Georgia Power currently spends $50 million per month on the project. In March 2017, Vogtle’s lead contractor, Westinghouse Electric, filed for bankruptcy. The project was already three years behind schedule and more than $3 billion over budget. Georgia Power’s Paul Bowers argues the project presents “long-term benefits to customers.” Critics have fought against Vogtle's expansion for years, citing cost and safety concerns. Cost and schedule estimates presented by Georgia Power may determine the project's fate. Plant Vogtle is one of Georgia's two nuclear power plants.

Georgia Power introduces incentives to aid hiring efforts at Vogtle

Georgia Power is still holding job fairs to recruit skilled workers to help in the construction of the nation’s only new nuclear plant.

The utility reported earlier that Bechtel corp., the company hired to oversee construction at Plant Vogtle, was having difficulty recruiting skilled craftsmen.

In a report presented to the Public Service Commission, “attracting and retaining the necessary labor force” was noted as the only challenge to completion targets for the project.

Company officials told Public Service Commissioners at the most recent Vogtle construction hearings that they were looking to fill in 800-1,000 skilled electricians, pipe fitters and other craft labor positions in the next six to eight months.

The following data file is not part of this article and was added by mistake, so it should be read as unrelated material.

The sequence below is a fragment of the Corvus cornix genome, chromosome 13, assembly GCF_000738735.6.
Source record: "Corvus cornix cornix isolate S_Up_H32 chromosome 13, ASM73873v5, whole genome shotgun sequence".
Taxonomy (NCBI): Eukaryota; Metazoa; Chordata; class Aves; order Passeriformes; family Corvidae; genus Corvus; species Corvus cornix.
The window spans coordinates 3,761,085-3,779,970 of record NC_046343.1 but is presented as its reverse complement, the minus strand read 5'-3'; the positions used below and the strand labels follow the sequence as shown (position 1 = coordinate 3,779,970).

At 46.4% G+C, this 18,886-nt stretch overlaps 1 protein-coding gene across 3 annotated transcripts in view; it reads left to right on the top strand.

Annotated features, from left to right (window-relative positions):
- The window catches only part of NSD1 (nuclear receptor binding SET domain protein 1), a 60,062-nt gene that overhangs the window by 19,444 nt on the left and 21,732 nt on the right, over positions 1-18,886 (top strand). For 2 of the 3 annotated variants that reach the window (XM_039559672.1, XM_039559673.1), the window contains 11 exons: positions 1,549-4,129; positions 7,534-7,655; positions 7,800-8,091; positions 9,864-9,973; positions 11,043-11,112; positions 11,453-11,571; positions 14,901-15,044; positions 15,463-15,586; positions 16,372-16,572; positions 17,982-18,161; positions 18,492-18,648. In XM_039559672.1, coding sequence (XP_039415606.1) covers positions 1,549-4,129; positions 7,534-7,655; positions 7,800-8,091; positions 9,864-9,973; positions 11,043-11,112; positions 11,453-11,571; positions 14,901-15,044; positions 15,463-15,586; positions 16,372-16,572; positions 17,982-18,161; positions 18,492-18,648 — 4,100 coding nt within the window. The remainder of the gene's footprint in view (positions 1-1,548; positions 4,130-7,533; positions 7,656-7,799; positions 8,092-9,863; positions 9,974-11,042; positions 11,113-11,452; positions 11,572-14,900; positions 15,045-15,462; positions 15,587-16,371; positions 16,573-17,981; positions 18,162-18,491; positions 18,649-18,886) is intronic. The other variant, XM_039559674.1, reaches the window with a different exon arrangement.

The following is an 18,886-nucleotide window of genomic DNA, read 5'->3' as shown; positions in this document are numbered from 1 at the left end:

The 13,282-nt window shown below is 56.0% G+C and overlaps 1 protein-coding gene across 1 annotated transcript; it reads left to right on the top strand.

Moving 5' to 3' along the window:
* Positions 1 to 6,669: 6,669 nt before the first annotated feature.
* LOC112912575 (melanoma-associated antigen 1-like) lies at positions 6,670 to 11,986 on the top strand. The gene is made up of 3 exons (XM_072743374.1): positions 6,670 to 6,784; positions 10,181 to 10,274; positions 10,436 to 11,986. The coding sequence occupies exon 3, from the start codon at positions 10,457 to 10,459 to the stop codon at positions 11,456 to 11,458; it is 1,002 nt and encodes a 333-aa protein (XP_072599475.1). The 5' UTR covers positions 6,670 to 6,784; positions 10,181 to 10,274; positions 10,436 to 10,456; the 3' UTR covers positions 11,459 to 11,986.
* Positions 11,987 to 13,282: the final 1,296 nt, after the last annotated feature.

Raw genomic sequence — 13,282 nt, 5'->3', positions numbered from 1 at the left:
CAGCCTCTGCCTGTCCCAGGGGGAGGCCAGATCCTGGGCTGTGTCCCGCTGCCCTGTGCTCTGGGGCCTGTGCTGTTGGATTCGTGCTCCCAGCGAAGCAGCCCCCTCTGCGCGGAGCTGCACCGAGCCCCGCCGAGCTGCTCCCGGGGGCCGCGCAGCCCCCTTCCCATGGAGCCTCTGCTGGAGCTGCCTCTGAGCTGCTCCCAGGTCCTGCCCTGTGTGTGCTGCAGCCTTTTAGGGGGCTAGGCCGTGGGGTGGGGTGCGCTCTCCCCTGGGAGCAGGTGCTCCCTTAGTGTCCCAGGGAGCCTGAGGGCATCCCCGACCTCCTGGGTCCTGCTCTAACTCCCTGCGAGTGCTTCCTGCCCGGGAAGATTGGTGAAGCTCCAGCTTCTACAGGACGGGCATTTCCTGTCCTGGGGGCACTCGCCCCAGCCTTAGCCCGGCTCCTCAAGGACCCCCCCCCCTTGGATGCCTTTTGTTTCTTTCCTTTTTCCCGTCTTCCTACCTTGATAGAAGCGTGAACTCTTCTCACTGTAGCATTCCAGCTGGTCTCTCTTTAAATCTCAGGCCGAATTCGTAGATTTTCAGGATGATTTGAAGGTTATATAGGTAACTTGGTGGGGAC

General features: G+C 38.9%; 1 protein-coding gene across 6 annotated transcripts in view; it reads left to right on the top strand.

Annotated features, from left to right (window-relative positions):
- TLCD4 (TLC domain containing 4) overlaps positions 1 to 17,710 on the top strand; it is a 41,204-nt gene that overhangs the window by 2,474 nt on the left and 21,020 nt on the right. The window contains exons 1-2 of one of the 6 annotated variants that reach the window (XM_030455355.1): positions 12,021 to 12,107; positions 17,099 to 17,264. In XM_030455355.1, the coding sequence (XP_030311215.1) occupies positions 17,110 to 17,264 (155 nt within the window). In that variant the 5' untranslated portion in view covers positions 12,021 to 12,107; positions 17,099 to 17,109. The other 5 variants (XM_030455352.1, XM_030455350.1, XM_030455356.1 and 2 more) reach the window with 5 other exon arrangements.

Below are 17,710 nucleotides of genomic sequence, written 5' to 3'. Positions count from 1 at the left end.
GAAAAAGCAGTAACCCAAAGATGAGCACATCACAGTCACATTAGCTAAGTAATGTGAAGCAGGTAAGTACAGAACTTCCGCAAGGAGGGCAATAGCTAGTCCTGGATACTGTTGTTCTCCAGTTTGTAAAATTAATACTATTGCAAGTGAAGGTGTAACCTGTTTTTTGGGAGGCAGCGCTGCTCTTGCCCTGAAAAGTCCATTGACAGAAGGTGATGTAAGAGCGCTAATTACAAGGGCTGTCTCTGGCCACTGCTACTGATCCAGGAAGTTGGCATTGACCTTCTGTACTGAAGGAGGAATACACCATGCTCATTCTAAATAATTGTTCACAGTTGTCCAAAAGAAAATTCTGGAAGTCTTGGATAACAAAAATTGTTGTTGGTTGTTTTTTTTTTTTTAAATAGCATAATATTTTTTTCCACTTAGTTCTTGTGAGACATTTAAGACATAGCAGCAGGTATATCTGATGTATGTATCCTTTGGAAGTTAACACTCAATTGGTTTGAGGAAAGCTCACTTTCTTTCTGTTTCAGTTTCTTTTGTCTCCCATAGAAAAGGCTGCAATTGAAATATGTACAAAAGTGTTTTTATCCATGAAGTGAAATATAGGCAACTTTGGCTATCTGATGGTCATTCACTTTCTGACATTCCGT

“We are actively working to attract and retain the best people for the project in coordination with multiple labor unions, including conducting job fairs in Georgia and South Carolina, ” said company spokesperson Jacob Hawkins.

Atlanta-based Georgia Power, a unit of Southern Company, launches an initiative to supply 177 megawatts of solar energy to commercial and industrial customers in the state. MATT KEMPNER / AJC
Photo: The Atlanta Journal-Constitution

The company has so far conducted two job fairs — one in Augusta, where 100 hires were made out of a pool of 1,000 applicants, and most recently in South Carolina. The hires in South Carolina include 14 nuclear operators who previously worked at the V.C. Summer plant.

Another job fair is expected to be held in Florida next month. The company is also considering seeking additional talent for the plant from Canada.

Low pay and a lack of incentives were previously cited as reasons for the difficulty recruiting talent.

According to Hawkins, the company has introduced multiple incentives, including per diem and other earned bonuses, to aid in recruitment efforts.

The company maintained that, despite the challenges, the project is on track to meet completion targets.

“Productivity and progress continue at the site and the target in-service dates remain November 2021 and November 2022,” he added.

Construction at the two units, now in its 10th year, has been rife with controversies amid delays and cost overruns running into billions.

Georgia Power has 45 percent ownership of Vogtle 3 and 4, while Oglethorpe Power owns 30 percent; Municipal Electric Authority of Georgia (MEAG), 22.7 percent; and Dalton Utilities, 1.6 percent.

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